I was lined up at running back and the play that was called had a strong chance of coming to me. I was to run a bubble screen, and I often found myself open as a result of that route.
Sure enough, my high school six-man quarterback threw me a pass. It was slightly behind me, and I reached back and caught it with one hand. My 2 seconds of glory were quickly ended, as the middle linebacker lit me up. I was hit so hard that my chinstrap broke. You read that right. It broke. It hurt. The equipment manager told me that I would have to wait some time to get back in. I told him I was more than happy with that.
The rest of the season, the fear I had revolving around football in general was that much more pronounced. I didn’t want to play and I was thankful I wasn’t good enough to. I would turn away from the coach when he scanned the sideline to find replacements for the starters so they could get a breather.
The pain of that one play prevented me from doing anything that would put me back into that position.
My love for football wasn’t great enough for me to willingly face physical pain again.
Paul faced more than a broken chinstrap on account of Christ when he was in Philippi.
Instead, he and his fellow gospel workers were seized by a rioting crowd, stripped of their clothes, beaten, and imprisoned. You can read all about it in Acts 16. After they leave Philippi, they make it to Thessalonica and preach the gospel there.
For you yourselves know, brothers and sisters, that our visit with you was not without result. On the contrary, after we had previously suffered and were treated outrageously in Philippi, as you know, we were emboldened by our God to speak the gospel of God to you in spite of great opposition. – 1 Thessalonians 2:1-2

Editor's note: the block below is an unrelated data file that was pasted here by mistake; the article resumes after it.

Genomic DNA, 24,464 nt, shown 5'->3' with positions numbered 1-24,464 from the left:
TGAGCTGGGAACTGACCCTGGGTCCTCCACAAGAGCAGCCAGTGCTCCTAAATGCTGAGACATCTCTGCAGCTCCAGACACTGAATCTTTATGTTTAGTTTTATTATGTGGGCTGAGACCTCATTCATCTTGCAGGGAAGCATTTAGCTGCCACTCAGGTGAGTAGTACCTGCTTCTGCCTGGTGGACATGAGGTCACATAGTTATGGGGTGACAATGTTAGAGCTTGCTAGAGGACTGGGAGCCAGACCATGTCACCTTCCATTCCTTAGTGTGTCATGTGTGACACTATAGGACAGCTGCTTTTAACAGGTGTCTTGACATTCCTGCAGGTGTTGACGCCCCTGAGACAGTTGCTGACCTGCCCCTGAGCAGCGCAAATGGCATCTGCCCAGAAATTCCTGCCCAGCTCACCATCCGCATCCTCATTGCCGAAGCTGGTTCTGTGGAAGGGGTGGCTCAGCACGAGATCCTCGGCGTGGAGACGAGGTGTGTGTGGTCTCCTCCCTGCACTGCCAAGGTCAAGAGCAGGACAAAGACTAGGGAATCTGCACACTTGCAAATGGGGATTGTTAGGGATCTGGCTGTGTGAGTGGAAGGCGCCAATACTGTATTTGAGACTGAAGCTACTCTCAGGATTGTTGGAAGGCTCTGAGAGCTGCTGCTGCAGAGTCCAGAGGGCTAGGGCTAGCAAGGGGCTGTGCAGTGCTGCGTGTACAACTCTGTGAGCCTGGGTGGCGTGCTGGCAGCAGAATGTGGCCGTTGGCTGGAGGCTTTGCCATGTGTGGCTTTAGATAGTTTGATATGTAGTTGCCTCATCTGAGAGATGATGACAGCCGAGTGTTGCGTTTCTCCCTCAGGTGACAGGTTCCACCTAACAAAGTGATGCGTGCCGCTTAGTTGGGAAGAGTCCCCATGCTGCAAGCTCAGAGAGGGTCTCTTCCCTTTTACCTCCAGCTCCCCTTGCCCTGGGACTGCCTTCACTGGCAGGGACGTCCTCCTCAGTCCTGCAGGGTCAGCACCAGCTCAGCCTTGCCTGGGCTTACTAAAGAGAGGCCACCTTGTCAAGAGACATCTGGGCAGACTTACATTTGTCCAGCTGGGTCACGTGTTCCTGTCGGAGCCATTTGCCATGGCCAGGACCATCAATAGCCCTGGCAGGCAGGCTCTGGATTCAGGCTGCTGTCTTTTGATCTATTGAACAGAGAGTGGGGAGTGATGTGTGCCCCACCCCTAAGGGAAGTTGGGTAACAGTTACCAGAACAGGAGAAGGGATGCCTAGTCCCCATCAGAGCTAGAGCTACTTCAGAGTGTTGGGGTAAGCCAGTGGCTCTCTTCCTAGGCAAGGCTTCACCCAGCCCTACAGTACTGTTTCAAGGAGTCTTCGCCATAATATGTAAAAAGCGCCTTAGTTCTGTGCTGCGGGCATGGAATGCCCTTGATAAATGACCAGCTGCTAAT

Paul and his fellow missionaries didn’t let the horrifying treatment they endured in Philippi prevent them to preach the gospel again.
Their love for Jesus was great enough for them to put themselves in potentially the same position again. Their love for Jesus was great enough for them to willingly face more horrifying persecution.
They would do it all again for their Lord and Savior.
What about you?
What about me?
I wouldn’t allow myself to step back onto a football field without being forced to.
There’s few things I would face physical pain and persecution over. That list might actually be empty on some days.
Then I read a passage like this.
My prayer is that I would count Jesus as worth it.
I don’t live in a context or culture where being stripped naked, beaten, and imprisoned is something I’ll face for Christ.
It’s a lot less violent.
But it’s still hard some days to put Jesus first.
But he’s worth it.
He’s worth it when we’re ostracized for our faith.
He’s worth it when we’re vilified or accused.
He’s worth it when we’re mocked and seen as either naive idiots or foolish.
He’s worth it.
Paul and company were willing to go through the ringer again and again.
All for the glory of their King.
May the same be said of us.
In His Name,
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